Eye Injections Manage Retinal Vein Occlusion

Anti-VEGF medications halt vision loss and reduce other complications.

Russ Williams played football and baseball while attending the University of Dayton in Ohio. Upon graduation in 1981, he acknowledged what most college athletes do — that he would never play either sport professionally. So, he went into broadcasting, which he studied as an undergrad. His career spanned nearly four decades.

Russ’ vision, with glasses, is now 20/20 in both eyes, which he considers a “blessing.”

“I was primarily an outside sales associate in radio and cable TV advertising. However, I did just about everything for the stations except climb the towers,” shares Russ, 66. “I performed a lot of promotional and sales duties, but I also recorded voiceovers and commercials. I broadcasted sports and special events as well.”

For the most part, Russ worked for stations in small and medium markets, beginning in Dayton. Eventually, he relocated to Florida and worked for radio stations and cable companies in various small markets.

“A cable company I worked for in Central Florida was instrumental in getting Daytona Beach hooked up with MTV’s spring break promotion in 1986,” Russ reveals. “I was very involved with that. I provided a lot of the legwork and background work. It was a trailblazing event to link a local cable company and an international cable network on the road.”

After Russ retired, he took on a new role at home: full-time caregiver. He helped his wife manage multiple hospital and specialists visits and deal with fluctuating symptoms until her death from metastatic breast cancer in February 2020. Being a caregiver heightened Russ’ awareness of his own health.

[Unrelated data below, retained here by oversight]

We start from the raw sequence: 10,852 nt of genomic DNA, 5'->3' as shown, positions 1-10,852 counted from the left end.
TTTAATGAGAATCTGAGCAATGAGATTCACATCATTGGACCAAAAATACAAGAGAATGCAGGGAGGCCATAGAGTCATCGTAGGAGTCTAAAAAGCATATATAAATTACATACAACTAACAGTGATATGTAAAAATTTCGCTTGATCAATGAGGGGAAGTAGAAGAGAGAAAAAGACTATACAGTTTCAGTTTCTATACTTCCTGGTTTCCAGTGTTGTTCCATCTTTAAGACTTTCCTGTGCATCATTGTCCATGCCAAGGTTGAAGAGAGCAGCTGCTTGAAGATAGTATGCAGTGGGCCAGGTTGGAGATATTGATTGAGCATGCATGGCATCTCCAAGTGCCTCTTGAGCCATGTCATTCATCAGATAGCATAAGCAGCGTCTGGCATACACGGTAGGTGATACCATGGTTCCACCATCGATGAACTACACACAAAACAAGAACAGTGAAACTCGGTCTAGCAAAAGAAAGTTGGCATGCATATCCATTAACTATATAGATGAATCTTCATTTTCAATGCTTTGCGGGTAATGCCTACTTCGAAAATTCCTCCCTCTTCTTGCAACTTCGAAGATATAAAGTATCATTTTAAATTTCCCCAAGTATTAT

“About six years ago, I noticed a problem with the eyesight in my left eye,” he remembers. “My vision was blurry. I had a difficult time seeing. I didn’t have any trouble driving and I didn’t have any accidents or anything, but it was a challenge to clearly see what was going on in front of me. There was no pain, but when I read, my eyes got extremely tired, and my left eye got a little red and irritated.

“I thought perhaps my vision was being impaired by a stye growing on the outside of my eye. I visited a specialist to have it looked at, but it turned out the growth had nothing to do with my vision difficulties. The specialist determined that something more serious was going on and directed me to Florida Retina Institute.”

At Florida Retina Institute, Russ met with Jaya B. Kumar, MD, FASRS, a board-certified, fellowship-trained retina specialist.

“Mr. Williams initially came to us in 2016,” Dr. Kumar recalls. “He suffered a sudden, painless loss of vision in his left eye. His vision was blurry and distorted. After an exam and testing, we discovered he had a retinal vein occlusion.

Inflammation Cascade

A retinal vein occlusion is a blockage in the small veins that carry blood away from the retina, the light-sensitive layer of nerve tissue lining the back of the eye. Retinal vein occlusion is a common cause of vision loss.

“Think of it like someone stepping on a firehose and causing a backup of blood and fluid in the vein,” Dr. Kumar describes. “There are several complications when this backup occurs. For one, blood is not able to drain out of the eye. As a result, the blood vessels begin to leak, causing swelling of the tissues around the vein.

“Cholesterol deposits and blood leak from the vessels, which damage the retinal tissues. In addition, the eye releases vascular endothelial growth factor, or VEGF. This triggers a cascade of inflammation that causes swelling in the eye, bleeding and the creation of scar tissue.”